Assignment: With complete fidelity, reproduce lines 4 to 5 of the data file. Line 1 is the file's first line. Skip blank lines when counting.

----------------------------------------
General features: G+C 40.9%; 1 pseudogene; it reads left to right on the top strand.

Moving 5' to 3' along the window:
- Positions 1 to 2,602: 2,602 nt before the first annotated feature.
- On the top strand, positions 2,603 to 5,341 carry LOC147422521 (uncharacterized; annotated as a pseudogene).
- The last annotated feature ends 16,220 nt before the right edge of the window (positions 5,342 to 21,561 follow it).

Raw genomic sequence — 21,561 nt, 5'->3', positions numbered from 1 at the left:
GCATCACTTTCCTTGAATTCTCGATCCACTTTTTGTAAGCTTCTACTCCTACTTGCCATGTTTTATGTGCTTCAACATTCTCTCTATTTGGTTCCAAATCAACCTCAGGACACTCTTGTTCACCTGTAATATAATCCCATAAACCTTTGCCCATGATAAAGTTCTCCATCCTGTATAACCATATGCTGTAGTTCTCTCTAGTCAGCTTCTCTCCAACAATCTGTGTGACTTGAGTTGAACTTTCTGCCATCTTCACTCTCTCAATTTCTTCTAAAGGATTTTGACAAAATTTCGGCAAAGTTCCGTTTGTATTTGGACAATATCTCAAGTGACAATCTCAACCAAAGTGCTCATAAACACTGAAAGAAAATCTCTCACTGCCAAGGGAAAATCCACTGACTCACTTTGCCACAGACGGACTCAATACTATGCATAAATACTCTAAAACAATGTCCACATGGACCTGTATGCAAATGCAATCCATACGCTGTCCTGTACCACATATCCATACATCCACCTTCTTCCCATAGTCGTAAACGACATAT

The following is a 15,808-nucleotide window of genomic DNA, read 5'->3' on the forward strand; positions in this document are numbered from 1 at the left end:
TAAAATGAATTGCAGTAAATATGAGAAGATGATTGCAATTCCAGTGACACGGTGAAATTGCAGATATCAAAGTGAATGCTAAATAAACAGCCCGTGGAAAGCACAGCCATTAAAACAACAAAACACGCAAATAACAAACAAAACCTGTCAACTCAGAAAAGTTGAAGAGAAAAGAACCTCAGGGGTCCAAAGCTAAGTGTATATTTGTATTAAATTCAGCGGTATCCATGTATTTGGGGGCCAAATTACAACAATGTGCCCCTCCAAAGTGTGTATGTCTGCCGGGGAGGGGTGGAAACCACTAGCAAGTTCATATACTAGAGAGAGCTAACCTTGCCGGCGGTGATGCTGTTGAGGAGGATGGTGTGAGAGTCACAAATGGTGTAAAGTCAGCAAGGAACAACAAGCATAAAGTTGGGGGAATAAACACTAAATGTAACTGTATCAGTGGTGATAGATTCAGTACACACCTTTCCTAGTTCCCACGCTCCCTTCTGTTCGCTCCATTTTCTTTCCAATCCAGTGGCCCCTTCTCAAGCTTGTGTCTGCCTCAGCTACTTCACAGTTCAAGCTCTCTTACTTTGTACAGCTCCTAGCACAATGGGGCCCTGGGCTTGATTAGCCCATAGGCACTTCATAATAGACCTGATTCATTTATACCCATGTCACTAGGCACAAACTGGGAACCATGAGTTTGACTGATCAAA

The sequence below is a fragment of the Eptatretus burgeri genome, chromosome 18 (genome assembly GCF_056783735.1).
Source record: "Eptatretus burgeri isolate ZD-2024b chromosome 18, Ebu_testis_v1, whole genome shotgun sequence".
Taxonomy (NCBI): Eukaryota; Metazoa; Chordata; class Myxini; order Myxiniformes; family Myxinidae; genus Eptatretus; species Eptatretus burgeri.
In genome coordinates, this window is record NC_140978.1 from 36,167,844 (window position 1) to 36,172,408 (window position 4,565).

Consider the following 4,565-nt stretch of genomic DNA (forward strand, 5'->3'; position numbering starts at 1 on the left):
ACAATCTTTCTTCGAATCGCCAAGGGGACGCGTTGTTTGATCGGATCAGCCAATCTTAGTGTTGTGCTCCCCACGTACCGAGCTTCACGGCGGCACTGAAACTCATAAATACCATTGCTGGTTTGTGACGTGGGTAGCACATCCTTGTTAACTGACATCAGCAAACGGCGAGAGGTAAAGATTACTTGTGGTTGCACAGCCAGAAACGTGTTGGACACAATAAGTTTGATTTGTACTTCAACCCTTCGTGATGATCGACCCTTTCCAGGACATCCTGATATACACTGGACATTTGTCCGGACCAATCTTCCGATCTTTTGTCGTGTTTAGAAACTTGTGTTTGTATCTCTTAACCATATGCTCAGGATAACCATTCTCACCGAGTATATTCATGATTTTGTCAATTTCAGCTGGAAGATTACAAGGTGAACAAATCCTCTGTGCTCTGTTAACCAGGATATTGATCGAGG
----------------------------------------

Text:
- On the top strand, positions 2,603 to 5,341 carry LOC147422521 (uncharacterized; annotated as a pseudogene).
- The last annotated feature ends 16,220 nt before the right edge of the window (positions 5,342 to 21,561 follow it).